Large malvertising campaign targeting the Netherlands

At the Fox-IT SOC we see malvertising incidents on a daily basis, as blogged on before. Sadly malvertising has become a usual occurence, but the events we’ve been observing since Thursday the 11th of June stood out. An active malvertising campaign propagating via 2 major advertisement networks is targeting visitors only coming from the Netherlands, using the Angler Exploit Kit.

Currently the popular Dutch news website Telegraaf[.]nl is, indirectly, causing the most victims.


Since Friday we’ve seen the following two advertisement providers serving traffic from a specific third party:

  • AppNexus
  • Rubicon

The specific advertisements from these two networks were loaded for (at least) the following websites:


The third party responsible for the malicious redirects to the Angler Exploit Kit is known as otsmarketing[.]com and is located at 107[.]181[.]187[.]81. When this page is loaded a short-link of Google’s service is used for redirection. Due to the fact that this short-link service operates under HTTPS it will lose the referrer chain from the advertiser towards the exploit kit.

Because the otsmarketing[.]com domain is currently the chain connecting the advertisers with the exploit kit, we advice blocking the IP address at this time. Keep in mind however that these criminals will surely change this tactic as soon as its noticed. We have tried to contact the people behind otsmarketing[.]com but were not successful in doing so. We’re also doubting the legitimacy of this company as we didn’t see it being loaded via advertisements until Thursday last week, the first day we’ve seen this malvertising campaign in action.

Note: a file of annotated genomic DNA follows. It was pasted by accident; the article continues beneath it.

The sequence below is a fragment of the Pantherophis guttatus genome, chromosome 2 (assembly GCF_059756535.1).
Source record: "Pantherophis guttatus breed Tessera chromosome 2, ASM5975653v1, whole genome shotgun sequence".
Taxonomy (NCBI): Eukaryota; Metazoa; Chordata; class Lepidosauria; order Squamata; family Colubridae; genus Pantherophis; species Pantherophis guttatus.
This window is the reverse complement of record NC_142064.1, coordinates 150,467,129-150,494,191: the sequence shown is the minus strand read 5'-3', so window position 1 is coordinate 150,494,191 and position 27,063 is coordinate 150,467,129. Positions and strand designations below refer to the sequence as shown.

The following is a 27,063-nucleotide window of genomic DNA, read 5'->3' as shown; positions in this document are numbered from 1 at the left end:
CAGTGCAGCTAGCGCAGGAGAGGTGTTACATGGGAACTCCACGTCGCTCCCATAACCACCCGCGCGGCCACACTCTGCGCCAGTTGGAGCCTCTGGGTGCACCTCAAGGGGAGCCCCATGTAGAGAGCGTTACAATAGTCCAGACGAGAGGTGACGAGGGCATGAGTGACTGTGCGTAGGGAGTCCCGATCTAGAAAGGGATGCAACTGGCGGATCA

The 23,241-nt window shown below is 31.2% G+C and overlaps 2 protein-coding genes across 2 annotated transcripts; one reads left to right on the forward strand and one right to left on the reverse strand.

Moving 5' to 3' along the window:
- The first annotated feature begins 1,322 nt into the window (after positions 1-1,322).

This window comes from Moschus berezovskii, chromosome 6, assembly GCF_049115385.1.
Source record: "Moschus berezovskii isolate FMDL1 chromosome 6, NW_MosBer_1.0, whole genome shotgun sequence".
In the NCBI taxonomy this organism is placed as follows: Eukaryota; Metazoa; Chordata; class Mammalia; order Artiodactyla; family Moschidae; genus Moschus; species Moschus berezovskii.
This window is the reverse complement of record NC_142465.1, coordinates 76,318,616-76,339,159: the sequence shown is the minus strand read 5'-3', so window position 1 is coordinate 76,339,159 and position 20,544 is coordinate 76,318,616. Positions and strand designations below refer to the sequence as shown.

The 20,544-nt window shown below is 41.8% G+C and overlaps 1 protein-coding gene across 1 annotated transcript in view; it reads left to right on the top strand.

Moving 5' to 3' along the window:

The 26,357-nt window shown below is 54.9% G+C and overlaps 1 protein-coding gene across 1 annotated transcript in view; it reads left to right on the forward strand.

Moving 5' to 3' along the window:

Update 16-06-2015: After coordinating with the advertisers the malicious host was blocked and removed from their advertisement platforms.

Indicators of Compromise

The following IP and domain should be blocked in order to avoid the current campaign:

  • otsmarketing[.]com / 107[.]181[.]187[.]81

The Angler Exploit kit typically installs the Bedep Trojan, which installs additional malware. Bedep can typically be found by looking at consecutive POST requests to the following two websites:


We have yet to identify the final payload.

Yonathan Klijnsma & Maarten van Dantzig, Threat Intelligence Analysts at Fox-IT